Zebra (Heliconius charithonius [Linnaeus])
Wing span: 2 3/4 - 4 inches (7 - 10.1 cm).
Identification: Wings long and narrow; black with narrow yellow stripes.
Life history: Males patrol for females, and are also attracted to female chrysalids. A male will wait on the chrysalis and mate with the female as she is about to emerge. He then deposits on her abdomen a chemical than repels other males. Eggs are laid in groups of 5-15 on leaf buds or leaves of the host plant; caterpillars feed at night on leaves. Adults roost communally in groups of 25-30 individuals.
Flight: All year in South Texas and southern Florida, wanders north during warmer months.
Caterpillar hosts: Passion-vines including Passiflora suberosa, P. lutea, and P. affinis.
Adult food: Flower nectar and pollen, which are gathered on a set foraging route or "trap-line". Favorite plants include lantana and shepherd's needle.
Habitat: Tropical hammocks, moist forests, edges, fields.
Range: South America north through Central America, West Indies, and Mexico to South Texas and peninsular Florida. Occasional immigrant north to New Mexico, Nebraska, and South Carolina.
Conservation: Not usually required, but habitat for permanent populations is limited in South Texas.
The Nature Conservancy Global Rank: G5 - Demonstrably secure globally, though it may be quite rare in parts of its range, especially at the periphery.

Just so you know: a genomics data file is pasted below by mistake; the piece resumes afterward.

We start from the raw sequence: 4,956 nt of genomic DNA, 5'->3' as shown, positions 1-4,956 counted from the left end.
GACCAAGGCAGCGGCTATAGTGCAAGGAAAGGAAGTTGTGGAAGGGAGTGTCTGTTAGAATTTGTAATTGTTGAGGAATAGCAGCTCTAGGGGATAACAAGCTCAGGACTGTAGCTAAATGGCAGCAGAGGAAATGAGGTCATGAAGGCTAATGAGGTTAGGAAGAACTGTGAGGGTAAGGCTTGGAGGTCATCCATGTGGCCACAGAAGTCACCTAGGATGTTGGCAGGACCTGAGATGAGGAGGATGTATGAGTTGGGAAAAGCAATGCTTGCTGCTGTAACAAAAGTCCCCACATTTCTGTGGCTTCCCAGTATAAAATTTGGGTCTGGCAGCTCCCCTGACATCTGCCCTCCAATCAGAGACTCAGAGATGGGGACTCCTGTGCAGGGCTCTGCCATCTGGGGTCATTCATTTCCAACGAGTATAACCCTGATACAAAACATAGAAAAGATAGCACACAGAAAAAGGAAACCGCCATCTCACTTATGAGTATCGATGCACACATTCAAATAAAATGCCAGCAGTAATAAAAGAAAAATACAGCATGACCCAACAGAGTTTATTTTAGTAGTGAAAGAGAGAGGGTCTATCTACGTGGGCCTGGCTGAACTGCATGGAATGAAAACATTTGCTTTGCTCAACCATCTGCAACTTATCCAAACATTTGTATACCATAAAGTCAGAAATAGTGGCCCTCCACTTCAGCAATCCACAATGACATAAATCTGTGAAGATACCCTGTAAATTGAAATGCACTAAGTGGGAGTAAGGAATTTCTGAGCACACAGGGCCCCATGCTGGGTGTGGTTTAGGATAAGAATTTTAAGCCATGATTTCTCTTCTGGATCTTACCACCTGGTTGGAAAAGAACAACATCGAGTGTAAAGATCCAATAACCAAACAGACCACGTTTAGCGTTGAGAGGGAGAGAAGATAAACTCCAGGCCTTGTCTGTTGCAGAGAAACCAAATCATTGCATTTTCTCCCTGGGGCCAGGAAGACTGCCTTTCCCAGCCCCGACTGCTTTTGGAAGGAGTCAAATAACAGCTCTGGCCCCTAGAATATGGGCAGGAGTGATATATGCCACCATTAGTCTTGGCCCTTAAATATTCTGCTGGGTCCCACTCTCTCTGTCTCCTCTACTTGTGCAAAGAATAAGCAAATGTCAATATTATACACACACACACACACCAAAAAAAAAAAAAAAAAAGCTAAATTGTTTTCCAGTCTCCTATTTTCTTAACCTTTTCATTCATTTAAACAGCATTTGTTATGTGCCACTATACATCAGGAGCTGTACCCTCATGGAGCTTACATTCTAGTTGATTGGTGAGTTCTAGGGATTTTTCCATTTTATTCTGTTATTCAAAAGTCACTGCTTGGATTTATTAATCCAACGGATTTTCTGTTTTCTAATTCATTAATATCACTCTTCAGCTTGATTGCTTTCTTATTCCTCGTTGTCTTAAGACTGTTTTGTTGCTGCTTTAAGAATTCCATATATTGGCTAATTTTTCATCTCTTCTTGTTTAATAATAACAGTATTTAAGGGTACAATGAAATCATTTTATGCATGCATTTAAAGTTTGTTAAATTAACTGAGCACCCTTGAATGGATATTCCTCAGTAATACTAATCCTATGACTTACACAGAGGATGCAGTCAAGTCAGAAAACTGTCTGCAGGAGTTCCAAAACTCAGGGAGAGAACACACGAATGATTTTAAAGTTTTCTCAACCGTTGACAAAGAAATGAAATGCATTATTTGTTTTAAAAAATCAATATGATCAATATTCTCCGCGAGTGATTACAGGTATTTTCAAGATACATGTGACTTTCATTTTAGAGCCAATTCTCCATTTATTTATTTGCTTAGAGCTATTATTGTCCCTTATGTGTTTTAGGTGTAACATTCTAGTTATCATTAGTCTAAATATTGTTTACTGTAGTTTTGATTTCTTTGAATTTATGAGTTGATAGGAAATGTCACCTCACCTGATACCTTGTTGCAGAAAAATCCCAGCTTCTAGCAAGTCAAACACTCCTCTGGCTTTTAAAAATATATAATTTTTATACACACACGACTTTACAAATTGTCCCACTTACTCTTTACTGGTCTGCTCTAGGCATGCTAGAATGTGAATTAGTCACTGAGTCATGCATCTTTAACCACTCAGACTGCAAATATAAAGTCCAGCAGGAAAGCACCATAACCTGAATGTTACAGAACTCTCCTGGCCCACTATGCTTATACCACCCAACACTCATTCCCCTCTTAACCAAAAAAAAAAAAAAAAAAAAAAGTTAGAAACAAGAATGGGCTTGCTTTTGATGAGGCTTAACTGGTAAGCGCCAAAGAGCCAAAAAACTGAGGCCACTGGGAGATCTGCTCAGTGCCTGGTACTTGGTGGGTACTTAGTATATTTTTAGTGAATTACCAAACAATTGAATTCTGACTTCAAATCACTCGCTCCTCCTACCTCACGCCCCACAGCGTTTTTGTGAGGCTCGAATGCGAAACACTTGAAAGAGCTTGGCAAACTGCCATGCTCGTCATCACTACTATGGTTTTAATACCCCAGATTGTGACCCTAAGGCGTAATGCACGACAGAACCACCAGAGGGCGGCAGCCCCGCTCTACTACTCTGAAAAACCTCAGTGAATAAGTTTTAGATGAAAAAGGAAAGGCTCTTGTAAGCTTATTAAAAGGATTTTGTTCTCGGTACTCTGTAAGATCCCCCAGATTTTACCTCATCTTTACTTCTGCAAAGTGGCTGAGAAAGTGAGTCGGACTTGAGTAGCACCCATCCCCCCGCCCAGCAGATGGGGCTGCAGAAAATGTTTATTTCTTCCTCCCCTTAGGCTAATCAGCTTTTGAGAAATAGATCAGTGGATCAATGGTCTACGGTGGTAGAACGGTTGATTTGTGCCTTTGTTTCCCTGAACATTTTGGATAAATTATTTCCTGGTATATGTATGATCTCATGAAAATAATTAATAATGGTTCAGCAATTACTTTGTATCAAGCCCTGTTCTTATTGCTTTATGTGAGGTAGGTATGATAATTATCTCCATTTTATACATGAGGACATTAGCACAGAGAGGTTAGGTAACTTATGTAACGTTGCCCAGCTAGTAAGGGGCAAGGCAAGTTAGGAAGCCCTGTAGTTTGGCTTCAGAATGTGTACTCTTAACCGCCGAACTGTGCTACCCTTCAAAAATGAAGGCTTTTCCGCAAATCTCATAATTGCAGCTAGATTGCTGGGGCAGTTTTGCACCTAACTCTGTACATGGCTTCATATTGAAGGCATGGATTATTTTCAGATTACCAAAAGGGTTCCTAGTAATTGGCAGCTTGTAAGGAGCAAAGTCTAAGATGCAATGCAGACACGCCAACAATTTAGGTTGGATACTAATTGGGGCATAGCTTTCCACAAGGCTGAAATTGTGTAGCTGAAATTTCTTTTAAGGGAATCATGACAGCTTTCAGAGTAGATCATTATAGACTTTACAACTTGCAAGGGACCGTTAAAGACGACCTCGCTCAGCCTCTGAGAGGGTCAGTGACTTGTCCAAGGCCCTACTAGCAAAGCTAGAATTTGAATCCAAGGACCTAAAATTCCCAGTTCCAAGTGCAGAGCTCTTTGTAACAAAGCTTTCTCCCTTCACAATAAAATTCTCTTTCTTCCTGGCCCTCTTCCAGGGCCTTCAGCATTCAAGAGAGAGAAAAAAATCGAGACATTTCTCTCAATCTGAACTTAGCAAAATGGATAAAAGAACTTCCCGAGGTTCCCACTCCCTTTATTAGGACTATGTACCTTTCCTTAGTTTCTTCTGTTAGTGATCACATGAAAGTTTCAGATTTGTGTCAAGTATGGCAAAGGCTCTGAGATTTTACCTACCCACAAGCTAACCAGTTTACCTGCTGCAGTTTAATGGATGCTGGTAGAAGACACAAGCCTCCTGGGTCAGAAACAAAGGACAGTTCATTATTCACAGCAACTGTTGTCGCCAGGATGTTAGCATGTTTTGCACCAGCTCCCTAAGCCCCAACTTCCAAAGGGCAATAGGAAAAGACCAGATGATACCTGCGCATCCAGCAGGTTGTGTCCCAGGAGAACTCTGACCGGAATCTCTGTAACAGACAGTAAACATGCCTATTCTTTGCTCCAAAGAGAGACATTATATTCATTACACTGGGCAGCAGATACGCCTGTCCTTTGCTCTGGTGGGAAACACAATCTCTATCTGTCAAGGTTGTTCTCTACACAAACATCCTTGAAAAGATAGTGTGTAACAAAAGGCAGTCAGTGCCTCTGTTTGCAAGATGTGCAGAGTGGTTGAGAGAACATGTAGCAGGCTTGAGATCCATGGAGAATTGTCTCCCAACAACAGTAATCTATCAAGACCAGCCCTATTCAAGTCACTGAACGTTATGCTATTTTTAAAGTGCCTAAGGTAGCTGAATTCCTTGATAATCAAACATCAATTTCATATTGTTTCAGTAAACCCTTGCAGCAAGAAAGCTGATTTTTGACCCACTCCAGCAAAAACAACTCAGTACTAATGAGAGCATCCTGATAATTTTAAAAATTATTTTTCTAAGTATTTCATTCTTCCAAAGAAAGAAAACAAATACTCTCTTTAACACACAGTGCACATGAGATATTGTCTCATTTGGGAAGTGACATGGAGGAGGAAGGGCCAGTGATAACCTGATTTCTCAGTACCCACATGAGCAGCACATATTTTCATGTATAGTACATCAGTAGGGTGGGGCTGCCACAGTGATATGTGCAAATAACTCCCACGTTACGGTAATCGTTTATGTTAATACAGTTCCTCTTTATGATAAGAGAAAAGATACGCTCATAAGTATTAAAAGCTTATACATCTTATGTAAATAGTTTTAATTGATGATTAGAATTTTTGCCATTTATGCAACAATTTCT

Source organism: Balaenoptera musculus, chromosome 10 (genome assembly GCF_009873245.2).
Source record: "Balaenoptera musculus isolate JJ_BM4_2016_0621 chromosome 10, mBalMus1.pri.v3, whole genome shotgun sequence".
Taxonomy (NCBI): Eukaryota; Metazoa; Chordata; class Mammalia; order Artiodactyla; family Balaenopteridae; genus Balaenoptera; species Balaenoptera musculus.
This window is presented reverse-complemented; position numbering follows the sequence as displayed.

Management needs: Maintain habitat and host plant colonies.
Opler, P. A. and G. O. Krizek. 1984. Butterflies east of the Great Plains. Johns Hopkins University Press, Baltimore. 294 pages, 54 color plates. Opler, P. A. and V. Malikul. 1992. A field guide to eastern butterflies. Peterson field guide #4. Houghton-Mifflin Co., Boston. 396 pages, 48 color plates. Scott, J. A. 1986. The butterflies of North America. Stanford University Press, Stanford, Calif. 583 pages, 64 color plates. Tilden, J. W. 1986. A field guide to western butterflies. Houghton-Mifflin Co., Boston, Mass. 370 pages, 23 color plates.
Author: Jane M. Struttmann
State and Regional References:
Brown, J.W., Real, H.G., and D.K. Faulkner. 1992. Butterflies of Baja California. Lepidoptera Research Foundation, Beverly Hills, Calif. Comstock, J.A. 1927. Butterflies of California. Privately published, Los Angeles, Calif. [Facsimile available from Entomological Reprint Specialists, Los Angeles, Calif.] Dameron, W. 1997. Searching for butterflies in southern California. Flutterby Press, Los Angeles, Calif. Emmel, T.C. Editor. 1998. Systematics of western North American butterflies. Mariposa Press, Gainesville, Florida. Emmel, T. C. and J. F. Emmel. 1973. The Butterflies of Southern California. Natural History Museum of Los Angeles County Science Series No. 26. Garth, J.S. and J.W. Tilden. 1986. California Butterflies. California Natural History Guide 51. University of California Press, Berkeley and Los Angeles. Langston, R.L. 1981. The Rhopalocera of Santa Cruz Island, California. Journal of Research on the Lepidoptera 18: 24-35. Miller, Scott E. 1985. Butterflies of the Califorenia Channel Islands. Journal of the Research on the Lepidoptera 23: 282-296. Opler, Paul A. 1999. Peterson Field Guide to Western Butterflies, revised edition. Houghton Mifflin Co., Boston, Mass. Orsak, L.J. 1977. The Butterflies of Orange County, California. Museum of Systematic Biology, University of california, Irvine. Stanford, R.E. and P.A. Opler. 1993. Atlas of Western USA Butterflies. Privately published, Denver, Colo. Steiner, J. 1990. Bay Area Butterflies: The Distribution and Natural History of San Francisco Region Rhopalocera. Hayward, Calif.: Hayward State University, Masters Thesis. Tilden, J.W. and A.C. Smith. 1986. A Field Guide to Western Butterflies. Houghton Mifflin Co., Boston, Mass. Tilden, J.W. 1965. Butterflies of the San Francisco Bay Region. California Natural History Guide 12. University of California Press, Berkeley and Los Angeles.